Functional cardiac na+ channels are expressed in human melanoma cells

A. N. Xie, Benjamin Gallant, Han Guo, Alfredo Gonzalez, Matthew Clark, Audrey Madigan, Feng Feng, Hong Duo Chen, Yali Cui, Samuel C. Dudley, Yinsheng Wan

Research output: Contribution to journalArticlepeer-review

1 Scopus citations

Abstract

Resting membrane potential (RMP) and intracellular Ca2+ concentration [(Ca2+)i] are involved in tumorigenesis and metastasis. The present study investigated whether functional cardiac Na+ channels are expressed in human melanoma cells (WM 266-4) and its nonmalignant human melanocytes (HMC), as well as whether they participate in RMP maintenance and Ca2+ homeostasis. Confocal microscopy and western blot analysis were used to detect Na+ channels. The patch-clamp technique was employed to record Na+ currents and action potentials. Cytoplasmic Ca2+ was measured by loading Fluo-4. Cardiac (Nav1.5) Na+ channels were expressed in HMCs and WM 266-4 cells. Tetrodotoxin (TTX) dose-dependently blocked Na+ currents in WM 266-4 while HMCs had no Na+ currents. Ultraviolet light induced similar action potentials in HMCs and WM 266-4 cells, which were abolished by transient receptor potential A1 channel-specific blocker, HC-030031. Compared with HMCs, RMP was substantially depolarized in WM 266-4. TTX hyperpolarized RMP in WM 266-4 cells at a concentration of 30 µM, which facilitated Ca2+ influx. Compared with HMCs, (Ca2+)i was significantly higher in WM 266-4 cells and was elevated by 30 µM TTX. Collectively, Cardiac Na+ channels depolarize RMP and inhibit Ca2+ uptake in melanoma cells possibly contributing to tumorigenesis and metastasis. Na+ channel agonists may be developed to treat melanoma such as WM 266-4.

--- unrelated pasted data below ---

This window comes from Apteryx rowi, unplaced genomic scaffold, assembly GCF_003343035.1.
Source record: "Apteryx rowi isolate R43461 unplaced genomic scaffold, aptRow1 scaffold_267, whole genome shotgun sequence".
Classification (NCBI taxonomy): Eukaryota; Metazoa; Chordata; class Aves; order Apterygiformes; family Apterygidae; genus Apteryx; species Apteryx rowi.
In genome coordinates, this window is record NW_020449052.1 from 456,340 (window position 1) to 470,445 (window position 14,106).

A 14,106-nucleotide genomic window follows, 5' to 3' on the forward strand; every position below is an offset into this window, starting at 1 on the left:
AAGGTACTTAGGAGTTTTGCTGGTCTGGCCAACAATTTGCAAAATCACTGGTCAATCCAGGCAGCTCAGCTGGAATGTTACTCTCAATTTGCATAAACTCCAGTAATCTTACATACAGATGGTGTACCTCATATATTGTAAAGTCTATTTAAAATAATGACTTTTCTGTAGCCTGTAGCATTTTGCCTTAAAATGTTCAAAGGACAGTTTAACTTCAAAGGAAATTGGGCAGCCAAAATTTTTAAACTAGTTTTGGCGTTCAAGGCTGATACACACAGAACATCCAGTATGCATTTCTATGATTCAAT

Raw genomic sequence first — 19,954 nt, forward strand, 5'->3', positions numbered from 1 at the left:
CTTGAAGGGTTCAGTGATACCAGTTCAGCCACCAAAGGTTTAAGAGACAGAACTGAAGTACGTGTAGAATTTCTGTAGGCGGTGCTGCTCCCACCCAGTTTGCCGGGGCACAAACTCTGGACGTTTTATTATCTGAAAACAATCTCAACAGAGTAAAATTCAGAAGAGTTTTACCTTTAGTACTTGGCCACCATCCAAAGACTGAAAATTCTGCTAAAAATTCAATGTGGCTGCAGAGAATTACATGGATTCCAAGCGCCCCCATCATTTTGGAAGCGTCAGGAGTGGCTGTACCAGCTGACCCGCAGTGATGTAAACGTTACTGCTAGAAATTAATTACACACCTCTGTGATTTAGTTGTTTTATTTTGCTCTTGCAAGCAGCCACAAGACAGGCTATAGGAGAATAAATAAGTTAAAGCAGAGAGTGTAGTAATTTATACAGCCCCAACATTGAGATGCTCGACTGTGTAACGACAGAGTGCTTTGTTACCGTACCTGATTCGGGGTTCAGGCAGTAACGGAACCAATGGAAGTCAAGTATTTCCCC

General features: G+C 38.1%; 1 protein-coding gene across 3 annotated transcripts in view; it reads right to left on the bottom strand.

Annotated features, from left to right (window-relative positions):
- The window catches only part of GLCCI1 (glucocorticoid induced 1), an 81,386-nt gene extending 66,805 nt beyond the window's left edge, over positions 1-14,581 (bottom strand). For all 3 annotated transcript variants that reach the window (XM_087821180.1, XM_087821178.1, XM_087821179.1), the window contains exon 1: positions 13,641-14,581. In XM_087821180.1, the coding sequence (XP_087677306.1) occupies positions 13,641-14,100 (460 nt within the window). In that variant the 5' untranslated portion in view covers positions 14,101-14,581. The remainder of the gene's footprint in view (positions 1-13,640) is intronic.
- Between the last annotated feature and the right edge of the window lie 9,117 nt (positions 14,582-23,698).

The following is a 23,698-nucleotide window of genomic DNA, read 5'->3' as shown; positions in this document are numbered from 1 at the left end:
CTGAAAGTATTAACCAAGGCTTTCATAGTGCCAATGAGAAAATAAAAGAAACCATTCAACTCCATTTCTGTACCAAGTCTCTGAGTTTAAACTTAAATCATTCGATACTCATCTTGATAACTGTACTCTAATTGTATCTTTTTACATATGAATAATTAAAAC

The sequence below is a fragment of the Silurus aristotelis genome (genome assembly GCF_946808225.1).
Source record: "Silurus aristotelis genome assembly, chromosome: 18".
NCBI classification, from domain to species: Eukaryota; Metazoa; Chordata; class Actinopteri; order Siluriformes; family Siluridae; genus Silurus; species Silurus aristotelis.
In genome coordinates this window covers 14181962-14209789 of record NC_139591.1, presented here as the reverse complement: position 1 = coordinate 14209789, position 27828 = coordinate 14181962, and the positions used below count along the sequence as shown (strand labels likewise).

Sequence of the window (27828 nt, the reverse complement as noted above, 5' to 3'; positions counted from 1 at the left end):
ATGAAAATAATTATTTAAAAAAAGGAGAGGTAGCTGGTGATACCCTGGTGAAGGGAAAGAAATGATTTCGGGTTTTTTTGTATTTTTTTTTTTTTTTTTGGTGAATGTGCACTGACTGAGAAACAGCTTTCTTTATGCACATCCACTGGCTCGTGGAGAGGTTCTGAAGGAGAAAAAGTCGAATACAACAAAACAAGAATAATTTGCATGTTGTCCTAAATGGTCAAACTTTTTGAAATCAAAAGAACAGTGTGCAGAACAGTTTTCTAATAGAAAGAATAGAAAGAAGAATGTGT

Original languageEnglish (US)
Pages (from-to)1689-1695
Number of pages7
JournalOncology Letters
Volume16
Issue number2
DOIs
StatePublished - Aug 2018

Bibliographical note

Funding Information:
This research project was supported by a grant from the National Institute of Health (grant no. P20RR016457; from the INBRE Program of the National Center for Research).

Keywords

  • Melanoma
  • Membrane potential
  • Na channel

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